Tuesday night, Sen. Bernie Sander’s brought his "College for All" campaign to a cheering crowd of about 400 at Castleton University.
During the presidential primary last year, Sanders captured a huge segment of the under-35 vote and many say his call for free higher education was a big reason why.
In April, Sanders introduced a bill in the Senate to eliminate tuition and fees at public four-year colleges and universities for students from families that make up to $125,000 per year.
His College for All Act would make community college tuition-free for all income levels.
Calling it an economic imperative for the nation, he urged students in the audience and those watching via live stream on other campuses to push lawmakers to take action on the proposal.
Twenty-two-year old Christopher Leipfert is a student at Castleton University who says the issue is critical to may young people.
“That’s why I’m here tonight,” said Leipfert, “I want to see him talk about one of the things that really kind of hits home for me [because] I’m like $40,000 in debt for college now.”
Leipfert is by no means alone.
Sanders told the crowd that Americans owe more than $1.3 trillion in student debt, which he says is crushing many families and causing young people to give up their dreams.
Four Vermont women joined Sanders on stage and each told stories of how they and their families have been hurt by overwhelming student loans.
It’s a point that resonated with 19-year old Emily Fortier, a Castleton student from Hartland, Vermont.
“I’m a big Bernie fan and I really agree that college should be less expensive for students,” she said. “I am responsible for paying solely for my education and I want to be a teacher. And teachers don’t make a high salary and so having the ability to pay for school and having it be really affordable is very important to me."
Sanders told the crowd that paying for tuition is a necessary investment, because by 2020, he said it’s estimated that two-thirds of all jobs in the United States will require some education beyond high school.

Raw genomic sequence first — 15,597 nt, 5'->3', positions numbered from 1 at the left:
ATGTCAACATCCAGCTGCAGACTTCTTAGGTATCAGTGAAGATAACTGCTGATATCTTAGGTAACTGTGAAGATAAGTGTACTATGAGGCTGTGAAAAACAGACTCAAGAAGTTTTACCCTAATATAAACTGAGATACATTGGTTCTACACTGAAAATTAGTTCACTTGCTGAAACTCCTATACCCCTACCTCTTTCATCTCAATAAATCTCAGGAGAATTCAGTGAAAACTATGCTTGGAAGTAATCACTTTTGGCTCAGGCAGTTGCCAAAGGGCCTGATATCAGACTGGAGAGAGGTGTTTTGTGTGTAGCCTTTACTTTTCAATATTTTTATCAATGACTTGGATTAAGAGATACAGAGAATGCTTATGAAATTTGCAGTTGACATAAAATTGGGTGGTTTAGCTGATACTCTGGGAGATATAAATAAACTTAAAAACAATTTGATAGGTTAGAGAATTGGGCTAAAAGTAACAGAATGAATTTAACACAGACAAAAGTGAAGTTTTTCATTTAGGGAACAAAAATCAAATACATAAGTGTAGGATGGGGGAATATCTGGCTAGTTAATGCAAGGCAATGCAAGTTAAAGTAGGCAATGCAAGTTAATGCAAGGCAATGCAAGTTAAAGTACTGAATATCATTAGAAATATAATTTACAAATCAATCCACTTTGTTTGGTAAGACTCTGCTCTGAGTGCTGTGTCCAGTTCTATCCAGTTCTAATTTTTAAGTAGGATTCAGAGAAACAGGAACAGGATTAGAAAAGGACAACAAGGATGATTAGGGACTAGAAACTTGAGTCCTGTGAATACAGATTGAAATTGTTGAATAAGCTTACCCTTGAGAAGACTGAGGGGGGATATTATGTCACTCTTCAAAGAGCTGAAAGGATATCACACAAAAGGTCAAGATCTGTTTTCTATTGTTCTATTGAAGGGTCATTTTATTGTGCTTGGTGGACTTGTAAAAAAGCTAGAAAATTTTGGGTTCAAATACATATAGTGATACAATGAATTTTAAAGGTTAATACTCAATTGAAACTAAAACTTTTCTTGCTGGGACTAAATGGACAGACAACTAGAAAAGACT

“The current situation regarding the financing of higher education is not only unfair to the working families of the united states but is incredibly stupid when we look at the long term needs of our economy,” said Sanders.
“And what I want, and what I know you want, is for every mom and dad and teacher and child in this country to know that a college education is not unattainable despite the income of your family and that’s what we’ve got to accomplish,” he said to cheers.
Under Sanders plan the federal government would pay for two-thirds of tuition costs and each state would pick up the rest. His plan would also cut interest rates on student loans and prohibit the federal government from making a profit off them.
Sanders says his plan will cost an estimated $569 billion over 10 years which he says he would pay for by imposing a new tax on stock market trading.
He says taxpayers bailed out Wall Street after the 2008 meltdown. “Now it is Wall Street's time to help rebuild the middle class of this country,” he said to rousing applause.
With Republicans controlling Congress and the White House, political experts don’t expect Sander's bill to get very far.
But Helen Mango, a professor of geology at Castleton hopes the Vermont lawmaker will continue to push for the bill’s passage despite the opposition. “Fight the good fight, take the long view,” she urged.
“If enough people get the idea that this is something that we need to support as a country it will happen,” she said. “It has to, our young people need it.”
Doug Freilich of Middletown Springs agrees. As a small business owner with two kids getting ready to head to college, he says how to pay for their education is looming and he appreciates Sander’s efforts despite the long odds.
“Bernie represents that element of hope, of if you have a thought that’s a good one you share it and you don’t hold it in. And the fact that you throw a dart as far out as you can and you work your way backwards,” said Freilich.
He says as to what will happen next with the bill, “that’s for society to debate and chew on."